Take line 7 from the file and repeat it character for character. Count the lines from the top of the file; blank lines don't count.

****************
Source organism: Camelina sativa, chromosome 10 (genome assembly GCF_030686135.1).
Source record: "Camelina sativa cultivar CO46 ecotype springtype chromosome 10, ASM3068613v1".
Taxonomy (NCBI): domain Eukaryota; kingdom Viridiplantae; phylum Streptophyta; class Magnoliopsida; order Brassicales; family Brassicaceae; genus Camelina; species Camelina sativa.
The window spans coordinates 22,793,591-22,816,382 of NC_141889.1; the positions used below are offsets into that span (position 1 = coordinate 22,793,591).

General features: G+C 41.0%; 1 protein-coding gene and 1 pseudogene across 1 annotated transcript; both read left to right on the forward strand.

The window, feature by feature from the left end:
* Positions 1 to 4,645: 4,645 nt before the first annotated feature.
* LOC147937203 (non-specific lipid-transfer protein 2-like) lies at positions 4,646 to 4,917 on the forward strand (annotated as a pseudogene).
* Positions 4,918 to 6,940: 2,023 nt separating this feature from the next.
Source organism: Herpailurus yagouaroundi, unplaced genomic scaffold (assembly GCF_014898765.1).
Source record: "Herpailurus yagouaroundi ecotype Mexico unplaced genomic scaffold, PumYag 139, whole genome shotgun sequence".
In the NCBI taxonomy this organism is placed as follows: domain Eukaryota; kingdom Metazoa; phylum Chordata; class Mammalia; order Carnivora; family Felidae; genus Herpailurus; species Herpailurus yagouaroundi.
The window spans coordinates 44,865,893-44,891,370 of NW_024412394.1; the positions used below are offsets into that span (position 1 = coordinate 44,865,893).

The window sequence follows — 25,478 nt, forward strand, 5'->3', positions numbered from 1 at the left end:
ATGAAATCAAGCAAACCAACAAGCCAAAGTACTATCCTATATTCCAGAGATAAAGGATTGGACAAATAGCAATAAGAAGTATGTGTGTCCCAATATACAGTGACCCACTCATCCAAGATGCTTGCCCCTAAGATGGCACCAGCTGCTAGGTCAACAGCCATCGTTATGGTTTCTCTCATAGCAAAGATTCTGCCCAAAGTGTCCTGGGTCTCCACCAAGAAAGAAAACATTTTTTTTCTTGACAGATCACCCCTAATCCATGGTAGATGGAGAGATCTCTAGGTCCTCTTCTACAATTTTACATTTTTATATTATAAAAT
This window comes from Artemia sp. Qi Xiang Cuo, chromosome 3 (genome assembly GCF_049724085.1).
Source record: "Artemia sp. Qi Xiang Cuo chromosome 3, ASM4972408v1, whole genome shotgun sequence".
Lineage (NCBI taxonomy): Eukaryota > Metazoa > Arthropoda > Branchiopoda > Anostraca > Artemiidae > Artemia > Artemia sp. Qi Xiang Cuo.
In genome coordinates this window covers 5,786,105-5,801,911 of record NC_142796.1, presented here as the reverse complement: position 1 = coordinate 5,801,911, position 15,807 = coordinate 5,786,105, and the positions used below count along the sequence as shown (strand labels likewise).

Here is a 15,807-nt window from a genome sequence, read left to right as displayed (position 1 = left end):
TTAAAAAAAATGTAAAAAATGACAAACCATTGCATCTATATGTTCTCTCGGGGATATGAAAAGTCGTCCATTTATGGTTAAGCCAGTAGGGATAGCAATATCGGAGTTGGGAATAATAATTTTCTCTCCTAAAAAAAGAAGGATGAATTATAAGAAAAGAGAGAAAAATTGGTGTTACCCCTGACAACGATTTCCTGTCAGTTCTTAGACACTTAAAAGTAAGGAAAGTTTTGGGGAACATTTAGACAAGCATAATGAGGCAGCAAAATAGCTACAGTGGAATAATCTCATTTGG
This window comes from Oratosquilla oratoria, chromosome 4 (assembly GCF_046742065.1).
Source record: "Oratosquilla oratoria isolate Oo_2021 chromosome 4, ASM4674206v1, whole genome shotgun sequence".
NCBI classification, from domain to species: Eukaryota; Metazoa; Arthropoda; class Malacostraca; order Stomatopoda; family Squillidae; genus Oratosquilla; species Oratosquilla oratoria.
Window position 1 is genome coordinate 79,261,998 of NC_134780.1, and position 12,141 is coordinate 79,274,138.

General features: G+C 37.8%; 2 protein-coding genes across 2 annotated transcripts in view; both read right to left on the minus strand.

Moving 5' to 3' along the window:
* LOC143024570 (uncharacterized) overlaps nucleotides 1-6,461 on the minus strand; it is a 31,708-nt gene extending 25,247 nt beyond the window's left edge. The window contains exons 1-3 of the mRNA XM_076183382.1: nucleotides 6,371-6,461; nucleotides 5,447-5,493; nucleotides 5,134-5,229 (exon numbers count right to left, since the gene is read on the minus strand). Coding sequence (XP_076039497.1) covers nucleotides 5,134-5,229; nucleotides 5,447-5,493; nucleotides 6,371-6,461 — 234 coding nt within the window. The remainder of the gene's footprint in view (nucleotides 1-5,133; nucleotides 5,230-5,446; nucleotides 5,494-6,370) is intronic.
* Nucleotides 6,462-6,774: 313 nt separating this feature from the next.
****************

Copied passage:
* Positions 1 to 4,645: 4,645 nt before the first annotated feature.